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Today’s Health Upgrade
How to lose 5 pounds in your sleep
The supplement-free strength boost
Is optimization overrated?
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How to Lose 5 Pounds in Your Sleep
Many weight loss plans insist you need to give up so much in order to achieve your goals. But what if gaining something was the real key to losing? If you believe Harvard scientists, adding more sleep might be a great way to help you improve fat loss.
According to the research — which reviewed more than 68,000 people — those who slept less than 5 hours per night weighed an average of 5 pounds more than those who slept more than 7 hours per night.
And that wasn’t the only difference. The participants were tracked over a 16-year period, and the researchers found that people sleeping five hours a night or less were 32 percent more likely to experience major weight gain (adding 33 pounds or more over the term) and were 15 percent more likely to become obese.
While it’s hard to qualify a “perfect” amount of sleep — and your body can handle some nights where you sleep less — it appears 6 hours is the minimum, and your best approach is to aim for about 7.5 and 8.5 hours of sleep per night.
Do Spotters Make You Stronger?
Whether or not you like training alone, asking for a spotter is a good safety measure. And it might be an underrated way to help guarantee a better workout
Research suggests having a spotter can help maximize your strength.
In one study, participants completed two different workouts. During one session, they could see they had a spotter, and in the other, there was an opaque barrier, and they could not tell someone was there.
The participants who had the spotter completed, on average, had 1.5 more reps than those without a spotter. But that wasn’t the only benefit. Those with spotters perceived their workouts as less challenging (meaning they felt they could’ve pushed even harder), even though they were working at near-maximum strength.
And it might not even be the sense of safety that supersizes your strength. In other research, the mere presence of other people watching you lift was shown to increase PR weights on the bench press and leg press.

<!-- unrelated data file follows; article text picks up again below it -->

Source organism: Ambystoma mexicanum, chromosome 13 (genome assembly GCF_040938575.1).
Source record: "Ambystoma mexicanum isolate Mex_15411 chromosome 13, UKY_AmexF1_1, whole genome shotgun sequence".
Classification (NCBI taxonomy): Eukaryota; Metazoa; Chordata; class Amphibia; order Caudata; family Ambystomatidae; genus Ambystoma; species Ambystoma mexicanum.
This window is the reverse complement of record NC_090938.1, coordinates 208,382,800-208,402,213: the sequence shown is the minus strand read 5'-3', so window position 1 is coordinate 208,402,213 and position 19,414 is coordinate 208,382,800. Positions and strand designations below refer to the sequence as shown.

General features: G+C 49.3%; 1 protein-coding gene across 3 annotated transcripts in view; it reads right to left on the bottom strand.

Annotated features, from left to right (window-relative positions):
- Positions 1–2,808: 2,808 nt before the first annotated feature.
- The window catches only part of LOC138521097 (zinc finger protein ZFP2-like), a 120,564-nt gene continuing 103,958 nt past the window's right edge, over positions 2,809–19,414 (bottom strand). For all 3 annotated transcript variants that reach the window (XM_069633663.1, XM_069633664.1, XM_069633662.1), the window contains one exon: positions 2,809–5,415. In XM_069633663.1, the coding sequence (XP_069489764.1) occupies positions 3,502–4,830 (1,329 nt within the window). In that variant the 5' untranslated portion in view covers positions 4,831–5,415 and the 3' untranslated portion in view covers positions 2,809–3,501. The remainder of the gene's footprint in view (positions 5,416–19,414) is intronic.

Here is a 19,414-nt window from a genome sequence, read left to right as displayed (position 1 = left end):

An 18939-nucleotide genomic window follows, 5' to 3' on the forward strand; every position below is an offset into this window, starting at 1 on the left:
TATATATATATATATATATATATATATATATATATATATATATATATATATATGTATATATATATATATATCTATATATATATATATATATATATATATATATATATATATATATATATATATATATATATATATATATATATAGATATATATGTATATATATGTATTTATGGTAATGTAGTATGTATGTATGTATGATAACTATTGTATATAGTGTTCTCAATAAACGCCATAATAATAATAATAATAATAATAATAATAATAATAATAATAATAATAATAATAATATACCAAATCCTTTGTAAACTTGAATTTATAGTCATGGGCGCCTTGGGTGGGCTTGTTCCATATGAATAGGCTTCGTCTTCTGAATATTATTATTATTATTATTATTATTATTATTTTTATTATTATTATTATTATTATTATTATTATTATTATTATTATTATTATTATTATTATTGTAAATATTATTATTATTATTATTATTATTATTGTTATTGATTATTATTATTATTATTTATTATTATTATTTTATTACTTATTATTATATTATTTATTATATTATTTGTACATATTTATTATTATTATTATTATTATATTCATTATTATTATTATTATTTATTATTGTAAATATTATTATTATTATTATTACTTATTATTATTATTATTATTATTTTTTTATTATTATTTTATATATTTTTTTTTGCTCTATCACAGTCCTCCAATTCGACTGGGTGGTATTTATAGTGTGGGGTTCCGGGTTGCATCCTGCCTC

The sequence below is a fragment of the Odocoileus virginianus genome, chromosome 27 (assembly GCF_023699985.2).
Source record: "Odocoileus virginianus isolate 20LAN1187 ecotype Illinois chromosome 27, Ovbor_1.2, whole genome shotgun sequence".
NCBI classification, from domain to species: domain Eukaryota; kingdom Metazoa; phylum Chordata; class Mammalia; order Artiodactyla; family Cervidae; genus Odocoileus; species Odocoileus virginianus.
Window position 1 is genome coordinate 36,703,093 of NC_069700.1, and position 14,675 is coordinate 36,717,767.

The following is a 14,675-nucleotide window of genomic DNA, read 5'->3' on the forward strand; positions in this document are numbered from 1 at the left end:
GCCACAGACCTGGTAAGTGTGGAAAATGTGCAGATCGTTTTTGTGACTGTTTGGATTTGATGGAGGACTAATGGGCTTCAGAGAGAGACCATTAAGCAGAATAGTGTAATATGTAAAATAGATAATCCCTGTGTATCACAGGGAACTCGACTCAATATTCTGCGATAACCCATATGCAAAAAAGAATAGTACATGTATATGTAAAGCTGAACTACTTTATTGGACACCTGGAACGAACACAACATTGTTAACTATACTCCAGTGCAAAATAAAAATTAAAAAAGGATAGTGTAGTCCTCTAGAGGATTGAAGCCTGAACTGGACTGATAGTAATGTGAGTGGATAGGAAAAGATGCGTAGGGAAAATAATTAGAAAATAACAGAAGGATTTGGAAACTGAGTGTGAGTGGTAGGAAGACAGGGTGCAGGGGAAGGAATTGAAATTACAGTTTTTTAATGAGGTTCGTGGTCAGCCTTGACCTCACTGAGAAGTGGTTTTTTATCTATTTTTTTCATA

If you work out at home, do your best to create safety precautions to help you push harder, or ask someone in your house (preferably not little kids) to give you a hand on your heaviest sets. And if you train in the gym but without a training partner, make a new friend, ask for a spot, and let them help you celebrate your next PR.
From the Village: What Should I Optimize?
“Optimization” is a popular buzzword in biohacking communities that became part of the mainstream. The idea that you need to “perfect” every aspect of your biology oftentimes ignores how our bodies actually work. People spend a lot of time trying to eliminate all inflammation, but doing so could prevent you from bouncing back after workouts. That’s because an inflammatory response can help your body heal. All inflammation isn’t bad; it’s when your body is chronically inflamed that you start to have problems.
Too much wellness is spent obsessing about minor details that don’t matter all that much.
In reality, that anxiety outweighs any potential benefits of the new behavior you’re trying to add. That’s not to say some tweaks don’t help. Or that there’s no time or place for upgrades or experimentation. But trying to optimize everything or hack your health if your routine isn't set is like buying premium gas when you don’t even have an engine.
Instead of optimizing, focus on stabilizing the foundational habits of good health. These include:
Getting enough sleep (as you just saw, focus on ~7.5 hours per night, rarely less than 6)
Moving 3-5 times per week (any type of exercise)
Eating well 80 percent of the time (well = proteins, fiber, vegetables and fruits, and whole foods. It’s not about low-carb or low-fat, both can work)
Not stressing the other 20 percent of the time you don’t eat nutritious foods or miss a workout (do NOT beat yourself up and stay positive)
Connecting with friends and meeting new people.
If you consistently practice these behaviors, then you can focus on fine-tuning the smaller details. When you’re trying to build good habits, a little less optimization and a little more mastery will do wonders for your results and your mindset.
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